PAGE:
"Children held at this facility are given no access to education even if their length of stay extends for several months. Limited healthcare, restricted access to outside communication and legal advice, difficulty in obtaining toiletries and necessary clothing, and small food portions are the main complaints from migrants.
"Should the Detention Center ever receive a large increase in its numbers, (an official) admitted that the sewage and plumbing systems, security and the current food distribution method would be woefully inadequate."
There were also concerns of an uprising should the migrants' numbers increase, as various ethnic groups of different languages and cultures are held in the same dorms at a time.
A political mine field
A U.S. Embassy official concluded in a separate cable that the bottom line for The Bahamas on Haiti "is the fear of mass migration and doing anything that might trigger an outflow".
This concern was highlighted in a Confidential 2003 cable headlined "Bahamas Unlikely to Pressure Aristide." While then Minister of Foreign Affairs Fred Mitchell acknowledged problems with democracy in Haiti at the time, he made it clear to U.S. Embassy officials that The Bahamian government preferred continued engagement with President Aristide to any type of public confrontation.
"Mitchell's main concern is doing whatever he can to slow down illegal immigration from Haiti -- a key domestic political imperative -- and he has been fruitless pursing an immigration accord with the Government of Haiti for several months," according to the cable.
The cable noted that Mitchell in particular made conclusion of an immigration agreement his top foreign policy priority. "Our sources in the Immigration Department tell us the negotiations are not going well, stalled over Haitian insistence on an amnesty for the 30,000 - 100,000 Haitians already in The Bahamas (most illegally)," stated the cable.
"Such concession would be suicide for Mitchell in the xenophobic Bahamian political landscape. "
According to the cable, the pursuit of that agreement and any other means to slow down migration would continue to push any concerns for democracy and human rights into the backseat.
"While The Bahamas will remain engaged on Haiti, the Christie government will resist any effort to put real teeth into any diplomatic effort to Pressure Aristide, preferring (endless) conversation and dialogue to the alternative," the cable stated.
A thorny issue
The issue of Haitian migration obviously goes beyond the country's capacity to deal with a mass influx, or the political fallout of such an event.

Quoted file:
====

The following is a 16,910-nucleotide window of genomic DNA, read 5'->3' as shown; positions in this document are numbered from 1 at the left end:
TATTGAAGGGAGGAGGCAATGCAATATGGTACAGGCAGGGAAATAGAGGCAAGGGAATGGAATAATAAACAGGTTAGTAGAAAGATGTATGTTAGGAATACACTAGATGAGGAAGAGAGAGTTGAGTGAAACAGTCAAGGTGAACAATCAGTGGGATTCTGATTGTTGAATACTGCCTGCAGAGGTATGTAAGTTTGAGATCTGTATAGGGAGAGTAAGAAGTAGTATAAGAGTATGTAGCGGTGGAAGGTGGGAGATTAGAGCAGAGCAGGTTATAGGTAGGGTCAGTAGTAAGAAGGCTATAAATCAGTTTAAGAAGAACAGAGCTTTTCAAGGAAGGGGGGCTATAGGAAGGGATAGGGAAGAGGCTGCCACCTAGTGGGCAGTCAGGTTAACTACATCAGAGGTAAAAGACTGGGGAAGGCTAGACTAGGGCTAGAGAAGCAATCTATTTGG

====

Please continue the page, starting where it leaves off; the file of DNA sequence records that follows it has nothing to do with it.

The topic of illegal immigration and how to stem its flow and impact on the country spurs heated discussions. Author and playwright and Nassau Guardian columnist Ian Strachan recently wrote in his East St. Blues column that the Haitian "problem" is shaped by a number of factors.
"Haitian migrants are a crucial source of cheap, reliable, motivated labor, particularly in the agricultural sector. Increasingly, however, as the middle class shrinks and the ranks of the Bahamian working poor swell, there is growing resentment toward Haitian immigrants and their children because they are now competing for jobs deemed above their social station," Strachan writes.
"Where once a Haitian only worked as a gardener, farmer, grounds keeper or "handyman"--work young Bahamian men have looked down on for the past forty years--they are now working at gas stations, in hardware stores, and gaining employment as masons and carpenters, jobs Bahamian men have dominated. Many a Bahamian contractor prefers Haitian immigrant labor to Bahamian, not simply because it is cheaper, but because it is better.
"There is also the real and perceived strain on national services, such as education and health care, created by the immigrant influx. And there are national security concerns, fed by the fear of Haitian immigrants 'violent' people. Added to this are Bahamians' fears of cultural erasure, and political/economic displacement due to the perception of Haitians as a lurking enemy intent on 'taking over'."
Well-known businessman Rick Lowe, in a recent letter to the editor wrote that the approach to finding a permanent solution to the country's immigration issues has been "lackadaisical".
Lowe offered the following suggestions:
o Policing of illegal immigrants who are here must be improved.
o Legalize the status of many of the Haitians who have been here for generations.
o Provide property rights for the squatters and figure out how to phase their status in so they can eventually become full citizens or leave voluntarily.
The U.S. Embassy cables also note the sensitive social issues connected to the Haitian population in The Bahamas.
"Bahamians strongly resent the social cost, cultural impact, and crime linked - in popular stereotypes certainly - to Haitian immigration. These sentiments are confirmed in contacts with government officials, political activists, especially the youth, and NGO leaders who interact with both communities," the Americans observed in a cable.
"Haitians are thought to impose disproportionate demands on inadequate social services, primarily health and education, due to the higher birth rate in the Haitian community."
These issues, the Americans observed, have the potential to explode someday in The Bahamas if constructive policies are not introduced to further integration.
Immigration is a national issue that will no doubt top any administration's national agenda and will require some tough and politically tough decisions.